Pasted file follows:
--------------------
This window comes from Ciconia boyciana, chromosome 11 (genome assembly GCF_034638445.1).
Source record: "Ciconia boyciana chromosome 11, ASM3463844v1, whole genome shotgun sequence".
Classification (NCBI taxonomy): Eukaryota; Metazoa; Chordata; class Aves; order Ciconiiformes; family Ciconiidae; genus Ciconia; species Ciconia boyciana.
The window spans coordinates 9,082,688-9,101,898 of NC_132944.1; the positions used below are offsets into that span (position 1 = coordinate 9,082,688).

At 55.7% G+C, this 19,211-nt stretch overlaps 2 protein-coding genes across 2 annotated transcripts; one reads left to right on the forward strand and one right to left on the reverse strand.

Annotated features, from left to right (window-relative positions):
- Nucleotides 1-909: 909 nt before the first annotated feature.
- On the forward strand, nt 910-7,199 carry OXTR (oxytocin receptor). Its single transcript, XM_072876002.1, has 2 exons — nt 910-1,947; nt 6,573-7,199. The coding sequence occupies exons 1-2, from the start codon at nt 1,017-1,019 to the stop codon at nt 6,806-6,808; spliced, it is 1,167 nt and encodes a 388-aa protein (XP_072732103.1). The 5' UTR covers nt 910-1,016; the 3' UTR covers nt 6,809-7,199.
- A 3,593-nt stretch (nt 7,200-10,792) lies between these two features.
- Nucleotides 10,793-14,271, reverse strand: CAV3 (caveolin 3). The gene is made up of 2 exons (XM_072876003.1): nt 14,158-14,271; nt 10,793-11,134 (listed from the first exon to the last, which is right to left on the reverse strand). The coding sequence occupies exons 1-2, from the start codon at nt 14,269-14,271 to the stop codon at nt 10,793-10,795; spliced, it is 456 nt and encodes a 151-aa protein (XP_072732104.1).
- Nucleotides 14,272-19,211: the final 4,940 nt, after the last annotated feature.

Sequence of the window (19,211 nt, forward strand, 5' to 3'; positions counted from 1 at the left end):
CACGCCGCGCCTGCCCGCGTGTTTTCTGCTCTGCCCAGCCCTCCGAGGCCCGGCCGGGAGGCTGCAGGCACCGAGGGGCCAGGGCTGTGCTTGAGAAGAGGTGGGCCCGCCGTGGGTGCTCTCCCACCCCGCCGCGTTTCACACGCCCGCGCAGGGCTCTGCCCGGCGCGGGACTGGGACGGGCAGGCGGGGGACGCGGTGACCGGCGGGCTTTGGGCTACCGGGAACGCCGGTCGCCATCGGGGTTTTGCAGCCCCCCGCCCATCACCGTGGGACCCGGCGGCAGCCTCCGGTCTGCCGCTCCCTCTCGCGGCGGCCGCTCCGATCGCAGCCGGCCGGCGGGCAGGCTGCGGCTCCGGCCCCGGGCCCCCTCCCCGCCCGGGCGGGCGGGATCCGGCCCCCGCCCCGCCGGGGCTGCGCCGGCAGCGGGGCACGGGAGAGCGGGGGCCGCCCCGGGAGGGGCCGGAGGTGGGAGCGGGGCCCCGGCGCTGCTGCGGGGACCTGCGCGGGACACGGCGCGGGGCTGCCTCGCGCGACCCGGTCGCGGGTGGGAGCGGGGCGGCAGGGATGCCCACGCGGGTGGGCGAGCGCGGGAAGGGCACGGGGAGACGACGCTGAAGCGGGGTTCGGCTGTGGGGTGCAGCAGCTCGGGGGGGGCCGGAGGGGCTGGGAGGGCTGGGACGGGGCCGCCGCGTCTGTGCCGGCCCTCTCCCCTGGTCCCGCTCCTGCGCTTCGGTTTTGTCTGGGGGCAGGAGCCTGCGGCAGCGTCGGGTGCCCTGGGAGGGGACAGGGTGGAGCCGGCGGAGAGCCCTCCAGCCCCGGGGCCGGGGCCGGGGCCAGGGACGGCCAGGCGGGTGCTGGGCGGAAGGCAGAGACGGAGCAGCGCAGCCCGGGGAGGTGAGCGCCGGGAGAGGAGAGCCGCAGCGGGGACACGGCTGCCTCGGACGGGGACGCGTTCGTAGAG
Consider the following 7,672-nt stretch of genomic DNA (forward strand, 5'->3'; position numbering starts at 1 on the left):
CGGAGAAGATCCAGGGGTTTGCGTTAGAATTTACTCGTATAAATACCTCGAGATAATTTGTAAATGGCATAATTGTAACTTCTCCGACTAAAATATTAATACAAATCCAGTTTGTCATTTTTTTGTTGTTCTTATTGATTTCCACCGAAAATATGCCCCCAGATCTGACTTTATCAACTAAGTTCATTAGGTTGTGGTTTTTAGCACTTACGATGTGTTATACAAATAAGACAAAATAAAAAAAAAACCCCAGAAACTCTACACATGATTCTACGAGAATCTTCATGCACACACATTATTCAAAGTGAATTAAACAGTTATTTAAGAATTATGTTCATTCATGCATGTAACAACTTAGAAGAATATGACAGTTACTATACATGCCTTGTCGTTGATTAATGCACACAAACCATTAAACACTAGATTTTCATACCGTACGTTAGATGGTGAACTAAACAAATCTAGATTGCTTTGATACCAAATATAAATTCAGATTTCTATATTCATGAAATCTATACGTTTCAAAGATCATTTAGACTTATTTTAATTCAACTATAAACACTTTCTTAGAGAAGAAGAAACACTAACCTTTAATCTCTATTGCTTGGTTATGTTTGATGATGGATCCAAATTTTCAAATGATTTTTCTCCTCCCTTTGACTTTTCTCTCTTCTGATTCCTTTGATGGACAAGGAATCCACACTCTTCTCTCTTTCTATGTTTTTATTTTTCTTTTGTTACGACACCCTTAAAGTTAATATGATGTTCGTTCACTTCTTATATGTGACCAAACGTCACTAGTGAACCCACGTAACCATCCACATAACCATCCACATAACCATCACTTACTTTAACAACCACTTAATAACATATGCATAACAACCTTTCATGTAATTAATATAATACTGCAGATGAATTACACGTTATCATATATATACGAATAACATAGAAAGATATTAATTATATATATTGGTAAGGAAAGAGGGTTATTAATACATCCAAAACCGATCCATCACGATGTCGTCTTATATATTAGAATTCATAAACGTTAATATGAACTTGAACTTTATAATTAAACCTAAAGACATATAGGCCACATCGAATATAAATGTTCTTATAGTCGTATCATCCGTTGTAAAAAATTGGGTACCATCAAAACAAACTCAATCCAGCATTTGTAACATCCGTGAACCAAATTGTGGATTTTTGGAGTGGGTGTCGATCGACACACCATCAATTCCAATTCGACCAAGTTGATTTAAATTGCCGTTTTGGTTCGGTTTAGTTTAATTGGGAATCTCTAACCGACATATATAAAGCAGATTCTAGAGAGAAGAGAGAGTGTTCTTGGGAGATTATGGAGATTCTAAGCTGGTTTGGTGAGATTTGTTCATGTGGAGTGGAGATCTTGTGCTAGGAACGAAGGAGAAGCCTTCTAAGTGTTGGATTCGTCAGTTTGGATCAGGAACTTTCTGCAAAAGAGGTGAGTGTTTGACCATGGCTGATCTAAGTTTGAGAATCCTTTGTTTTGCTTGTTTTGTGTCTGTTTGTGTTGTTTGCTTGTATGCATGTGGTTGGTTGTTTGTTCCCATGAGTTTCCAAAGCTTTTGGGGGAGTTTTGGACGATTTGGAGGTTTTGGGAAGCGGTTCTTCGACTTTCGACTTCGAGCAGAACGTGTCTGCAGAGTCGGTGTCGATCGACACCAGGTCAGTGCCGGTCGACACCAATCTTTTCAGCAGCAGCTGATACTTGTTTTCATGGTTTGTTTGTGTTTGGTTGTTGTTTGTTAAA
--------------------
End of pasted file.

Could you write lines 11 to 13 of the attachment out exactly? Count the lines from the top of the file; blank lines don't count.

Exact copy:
- Nucleotides 14,272-19,211: the final 4,940 nt, after the last annotated feature.

Sequence of the window (19,211 nt, forward strand, 5' to 3'; positions counted from 1 at the left end):
CACGCCGCGCCTGCCCGCGTGTTTTCTGCTCTGCCCAGCCCTCCGAGGCCCGGCCGGGAGGCTGCAGGCACCGAGGGGCCAGGGCTGTGCTTGAGAAGAGGTGGGCCCGCCGTGGGTGCTCTCCCACCCCGCCGCGTTTCACACGCCCGCGCAGGGCTCTGCCCGGCGCGGGACTGGGACGGGCAGGCGGGGGACGCGGTGACCGGCGGGCTTTGGGCTACCGGGAACGCCGGTCGCCATCGGGGTTTTGCAGCCCCCCGCCCATCACCGTGGGACCCGGCGGCAGCCTCCGGTCTGCCGCTCCCTCTCGCGGCGGCCGCTCCGATCGCAGCCGGCCGGCGGGCAGGCTGCGGCTCCGGCCCCGGGCCCCCTCCCCGCCCGGGCGGGCGGGATCCGGCCCCCGCCCCGCCGGGGCTGCGCCGGCAGCGGGGCACGGGAGAGCGGGGGCCGCCCCGGGAGGGGCCGGAGGTGGGAGCGGGGCCCCGGCGCTGCTGCGGGGACCTGCGCGGGACACGGCGCGGGGCTGCCTCGCGCGACCCGGTCGCGGGTGGGAGCGGGGCGGCAGGGATGCCCACGCGGGTGGGCGAGCGCGGGAAGGGCACGGGGAGACGACGCTGAAGCGGGGTTCGGCTGTGGGGTGCAGCAGCTCGGGGGGGGCCGGAGGGGCTGGGAGGGCTGGGACGGGGCCGCCGCGTCTGTGCCGGCCCTCTCCCCTGGTCCCGCTCCTGCGCTTCGGTTTTGTCTGGGGGCAGGAGCCTGCGGCAGCGTCGGGTGCCCTGGGAGGGGACAGGGTGGAGCCGGCGGAGAGCCCTCCAGCCCCGGGGCCGGGGCCGGGGCCAGGGACGGCCAGGCGGGTGCTGGGCGGAAGGCAGAGACGGAGCAGCGCAGCCCGGGGAGGTGAGCGCCGGGAGAGGAGAGCCGCAGCGGGGACACGGCTGCCTCGGACGGGGACGCGTTCGTAGAG